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GIT-RM(1)			  Git Manual			     GIT-RM(1)

       git-rm - Remove files from the working tree and from the index

       git rm [-f | --force] [-n] [-r] [--cached] [--ignore-unmatch]
		 [--quiet] [--pathspec-from-file=<file> [--pathspec-file-nul]]
		 [--] [<pathspec>...]

       Remove files matching pathspec from the index, or from the working tree
       and the index. git rm will not remove a file from just your working
       directory. (There is no option to remove a file only from the working
       tree and yet keep it in the index; use /bin/rm if you want to do that.)
       The files being removed have to be identical to the tip of the branch,
       and no updates to their contents can be staged in the index, though
       that default behavior can be overridden with the -f option. When
       --cached is given, the staged content has to match either the tip of
       the branch or the file on disk, allowing the file to be removed from
       just the index. When sparse-checkouts are in use (see git-sparse-
       checkout(1)), git rm will only remove paths within the sparse-checkout

	   Files to remove. A leading directory name (e.g.  dir to remove
	   dir/file1 and dir/file2) can be given to remove all files in the
	   directory, and recursively all sub-directories, but this requires
	   the -r option to be explicitly given.

	   The command removes only the paths that are known to Git.

	   File globbing matches across directory boundaries. Thus, given two
	   directories d and d2, there is a difference between using git rm
	   'd*' and git rm 'd/*', as the former will also remove all of
	   directory d2.

	   For more details, see the pathspec entry in gitglossary(7).

       -f, --force
	   Override the up-to-date check.

       -n, --dry-run
	   Don't actually remove any file(s). Instead, just show if they exist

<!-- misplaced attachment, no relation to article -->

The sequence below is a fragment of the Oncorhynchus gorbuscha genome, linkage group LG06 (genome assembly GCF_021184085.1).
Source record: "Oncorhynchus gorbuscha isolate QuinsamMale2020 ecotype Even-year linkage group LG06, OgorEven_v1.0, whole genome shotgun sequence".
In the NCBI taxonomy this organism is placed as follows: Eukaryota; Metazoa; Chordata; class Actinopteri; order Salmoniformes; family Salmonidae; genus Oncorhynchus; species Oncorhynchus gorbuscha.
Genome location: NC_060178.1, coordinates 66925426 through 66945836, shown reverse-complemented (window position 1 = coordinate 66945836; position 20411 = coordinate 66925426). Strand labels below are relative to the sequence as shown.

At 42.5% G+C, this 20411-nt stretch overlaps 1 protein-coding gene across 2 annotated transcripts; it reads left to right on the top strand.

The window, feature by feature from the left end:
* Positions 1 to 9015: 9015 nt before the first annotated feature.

in the index and would otherwise be removed by the command.

	   Allow recursive removal when a leading directory name is given.

	   This option can be used to separate command-line options from the
	   list of files, (useful when filenames might be mistaken for
	   command-line options).

	   Use this option to unstage and remove paths only from the index.
	   Working tree files, whether modified or not, will be left alone.

	   Exit with a zero status even if no files matched.

	   Allow updating index entries outside of the sparse-checkout cone.
	   Normally, git rm refuses to update index entries whose paths do not
	   fit within the sparse-checkout cone. See git-sparse-checkout(1) for

       -q, --quiet
	   git rm normally outputs one line (in the form of an rm command) for
	   each file removed. This option suppresses that output.

	   Pathspec is passed in <file> instead of commandline args. If <file>
	   is exactly - then standard input is used. Pathspec elements are
	   separated by LF or CR/LF. Pathspec elements can be quoted as
	   explained for the configuration variable core.quotePath (see git-
	   config(1)). See also --pathspec-file-nul and global

	   Only meaningful with --pathspec-from-file. Pathspec elements are
	   separated with NUL character and all other characters are taken
	   literally (including newlines and quotes).

       There is no option for git rm to remove from the index only the paths
       that have disappeared from the filesystem. However, depending on the
       use case, there are several ways that can be done.

   Using "git commit -a"